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The BBC's Rupert Wingfield-Hayes
"The case is thought to be China's biggest ever corruption scandal"
 real 28k

Wednesday, 8 November, 2000, 13:32 GMT
China sentences 14 officials to death
Prime Minister Zhu Rongji
Prime Minister Zhu Rongji has promised to end corruption
China has sentenced 14 government officials to death for their role in a multi-billion dollar smuggling racket in Fujian province.

The defendants are among more than 200 people implicated in what is said to be the country's biggest ever corruption case.

Xiamen court, scene of one of the trials
The Xiamen court is cordoned off
The scandal centres on the port of Xiamen where smugglers are alleged to have brought in at least $6.6bn worth of goods in the early 1990s.

Those sentenced to death include the former deputy mayor of Xiamen and other senior city officials.

Another 12 defendants were jailed for life and 58 received lesser prison terms for their role in the racket.

State media said the smugglers had evaded more than $3bn in import taxes on items including cars, oil, raw materials, heavy machinery and luxury goods.

The scandal is said to have involved hundreds of officials from lowly customs inspectors right up to central government figures.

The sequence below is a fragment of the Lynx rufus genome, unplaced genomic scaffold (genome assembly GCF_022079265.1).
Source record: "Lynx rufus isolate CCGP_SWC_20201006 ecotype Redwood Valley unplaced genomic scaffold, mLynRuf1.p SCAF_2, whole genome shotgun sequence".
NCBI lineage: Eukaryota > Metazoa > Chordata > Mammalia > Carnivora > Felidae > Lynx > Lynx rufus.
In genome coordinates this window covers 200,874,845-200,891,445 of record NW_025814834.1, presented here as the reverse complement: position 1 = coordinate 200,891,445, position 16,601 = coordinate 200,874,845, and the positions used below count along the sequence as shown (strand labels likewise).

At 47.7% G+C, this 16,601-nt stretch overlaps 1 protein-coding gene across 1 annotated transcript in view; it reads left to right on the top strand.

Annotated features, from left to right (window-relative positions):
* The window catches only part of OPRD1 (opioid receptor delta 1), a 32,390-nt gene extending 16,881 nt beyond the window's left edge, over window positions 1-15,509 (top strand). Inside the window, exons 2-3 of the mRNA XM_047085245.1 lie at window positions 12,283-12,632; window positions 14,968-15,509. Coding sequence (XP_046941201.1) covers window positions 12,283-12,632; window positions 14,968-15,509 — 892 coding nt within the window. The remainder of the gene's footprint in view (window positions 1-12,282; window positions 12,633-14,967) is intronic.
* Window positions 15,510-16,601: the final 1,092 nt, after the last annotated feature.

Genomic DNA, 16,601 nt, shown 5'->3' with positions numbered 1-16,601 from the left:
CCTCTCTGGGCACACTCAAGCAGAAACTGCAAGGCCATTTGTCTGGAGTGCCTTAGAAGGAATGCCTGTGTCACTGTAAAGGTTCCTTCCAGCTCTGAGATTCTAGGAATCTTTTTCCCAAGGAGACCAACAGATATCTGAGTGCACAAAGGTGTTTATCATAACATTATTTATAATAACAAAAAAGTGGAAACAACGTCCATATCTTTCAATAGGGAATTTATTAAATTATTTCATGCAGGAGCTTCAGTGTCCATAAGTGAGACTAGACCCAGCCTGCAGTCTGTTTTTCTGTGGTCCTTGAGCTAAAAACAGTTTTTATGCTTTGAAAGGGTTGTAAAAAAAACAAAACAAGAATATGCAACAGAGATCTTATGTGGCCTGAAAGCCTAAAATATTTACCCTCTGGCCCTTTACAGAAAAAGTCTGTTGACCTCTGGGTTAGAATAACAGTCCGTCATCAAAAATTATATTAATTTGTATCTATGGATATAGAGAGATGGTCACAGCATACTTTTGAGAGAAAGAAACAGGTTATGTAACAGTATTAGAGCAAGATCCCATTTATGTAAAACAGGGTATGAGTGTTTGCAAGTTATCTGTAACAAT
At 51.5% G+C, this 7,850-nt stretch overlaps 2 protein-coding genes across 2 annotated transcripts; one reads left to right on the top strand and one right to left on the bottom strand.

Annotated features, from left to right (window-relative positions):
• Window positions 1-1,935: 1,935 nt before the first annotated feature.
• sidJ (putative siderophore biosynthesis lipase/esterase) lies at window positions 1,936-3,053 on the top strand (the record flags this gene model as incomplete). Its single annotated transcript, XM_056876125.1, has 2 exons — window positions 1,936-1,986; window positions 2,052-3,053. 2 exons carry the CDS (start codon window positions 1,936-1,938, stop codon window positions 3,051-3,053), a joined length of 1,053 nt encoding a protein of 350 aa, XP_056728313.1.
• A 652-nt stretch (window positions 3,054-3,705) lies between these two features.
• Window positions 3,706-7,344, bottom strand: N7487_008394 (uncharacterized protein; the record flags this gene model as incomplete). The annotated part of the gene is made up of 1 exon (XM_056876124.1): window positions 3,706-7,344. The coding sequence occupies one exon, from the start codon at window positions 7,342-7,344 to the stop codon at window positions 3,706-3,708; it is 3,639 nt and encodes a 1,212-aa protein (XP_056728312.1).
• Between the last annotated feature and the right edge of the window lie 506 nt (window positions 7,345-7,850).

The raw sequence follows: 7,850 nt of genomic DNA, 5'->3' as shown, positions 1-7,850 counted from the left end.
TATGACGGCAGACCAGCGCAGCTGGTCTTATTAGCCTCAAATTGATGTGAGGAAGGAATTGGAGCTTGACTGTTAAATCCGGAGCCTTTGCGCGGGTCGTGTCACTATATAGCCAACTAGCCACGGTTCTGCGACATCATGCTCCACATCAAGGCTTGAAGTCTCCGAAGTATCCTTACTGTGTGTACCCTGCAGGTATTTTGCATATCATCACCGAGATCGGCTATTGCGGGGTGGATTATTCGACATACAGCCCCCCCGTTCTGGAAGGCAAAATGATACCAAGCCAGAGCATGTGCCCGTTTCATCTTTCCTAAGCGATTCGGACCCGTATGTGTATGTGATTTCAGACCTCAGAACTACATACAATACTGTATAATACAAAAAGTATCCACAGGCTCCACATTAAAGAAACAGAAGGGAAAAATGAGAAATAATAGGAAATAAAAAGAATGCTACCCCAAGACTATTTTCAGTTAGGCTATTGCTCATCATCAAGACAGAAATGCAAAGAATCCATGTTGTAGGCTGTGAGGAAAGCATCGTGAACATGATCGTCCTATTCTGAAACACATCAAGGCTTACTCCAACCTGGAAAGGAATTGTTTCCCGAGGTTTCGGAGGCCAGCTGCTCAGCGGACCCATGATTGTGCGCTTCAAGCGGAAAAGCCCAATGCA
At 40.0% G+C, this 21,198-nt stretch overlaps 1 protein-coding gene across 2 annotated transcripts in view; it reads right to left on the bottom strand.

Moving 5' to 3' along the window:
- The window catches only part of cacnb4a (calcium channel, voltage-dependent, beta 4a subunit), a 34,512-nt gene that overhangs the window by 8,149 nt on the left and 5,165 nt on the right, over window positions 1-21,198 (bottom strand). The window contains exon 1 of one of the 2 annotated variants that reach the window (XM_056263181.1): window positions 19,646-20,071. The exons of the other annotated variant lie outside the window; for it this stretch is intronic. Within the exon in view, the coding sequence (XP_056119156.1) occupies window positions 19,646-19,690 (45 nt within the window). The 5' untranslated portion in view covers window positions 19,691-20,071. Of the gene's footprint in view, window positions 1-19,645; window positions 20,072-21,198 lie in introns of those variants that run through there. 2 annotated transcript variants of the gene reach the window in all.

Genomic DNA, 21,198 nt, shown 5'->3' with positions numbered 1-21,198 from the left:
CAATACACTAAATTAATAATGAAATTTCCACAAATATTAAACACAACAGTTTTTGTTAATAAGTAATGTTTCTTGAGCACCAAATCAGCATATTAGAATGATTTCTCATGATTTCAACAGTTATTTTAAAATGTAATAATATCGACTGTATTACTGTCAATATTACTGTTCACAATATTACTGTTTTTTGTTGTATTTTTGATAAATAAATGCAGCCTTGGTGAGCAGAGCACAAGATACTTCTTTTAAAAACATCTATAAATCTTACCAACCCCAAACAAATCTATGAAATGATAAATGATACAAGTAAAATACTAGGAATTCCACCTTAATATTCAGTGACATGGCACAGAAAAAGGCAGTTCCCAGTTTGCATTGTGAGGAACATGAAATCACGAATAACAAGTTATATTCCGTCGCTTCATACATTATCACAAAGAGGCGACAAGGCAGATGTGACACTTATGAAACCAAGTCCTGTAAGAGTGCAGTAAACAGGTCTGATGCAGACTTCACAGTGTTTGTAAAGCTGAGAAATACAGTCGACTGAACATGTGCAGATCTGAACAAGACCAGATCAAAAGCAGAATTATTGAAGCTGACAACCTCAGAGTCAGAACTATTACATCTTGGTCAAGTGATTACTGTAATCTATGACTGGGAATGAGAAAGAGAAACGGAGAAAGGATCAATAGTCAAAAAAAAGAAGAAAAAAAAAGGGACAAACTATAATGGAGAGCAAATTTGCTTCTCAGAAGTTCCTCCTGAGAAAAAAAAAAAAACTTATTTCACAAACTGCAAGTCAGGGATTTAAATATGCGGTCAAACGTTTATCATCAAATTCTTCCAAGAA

Secrecy

Wednesday's verdicts were the first to be handed down in a series of trials that started two months ago in five different cities in Fujian.

The cities where the trials are taking place
The trials are being held in five cities
According to China's official Xinhua news agency, 14 senior figures in the smuggling scandal received death sentences, although three were suspended.

Suspended death sentences are usually commuted to life imprisonment in China.

The hearings have been conducted in intense secrecy, with all foreign press and most Chinese journalists barred.

The authorities have not even revealed the exact number of defendants.

But those charged are said to include a high-ranking policeman and senior bankers.

Hong Kong press reports have also implicated the families of some of China's most senior leaders.

The Chinese Government had earlier pledged that no official, however senior, was above the law - and the Xiamen case is being seen as a major test of that promise.

A new wave of trials connected with the Xiamen scandal is expected to begin later this month.

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See also:

13 Sep 00 | Asia-Pacific
Corruption: End of China's Party?
09 Aug 00 | Asia-Pacific
Chinese corruption partner gets life
20 Apr 00 | Asia-Pacific
China expels 'corrupt' official
21 Jul 00 | Asia-Pacific
Three Gorges corruption scandal
21 Jan 00 | Asia-Pacific
China uncovers corruption rackets
08 Mar 00 | Asia-Pacific
Top Chinese official executed
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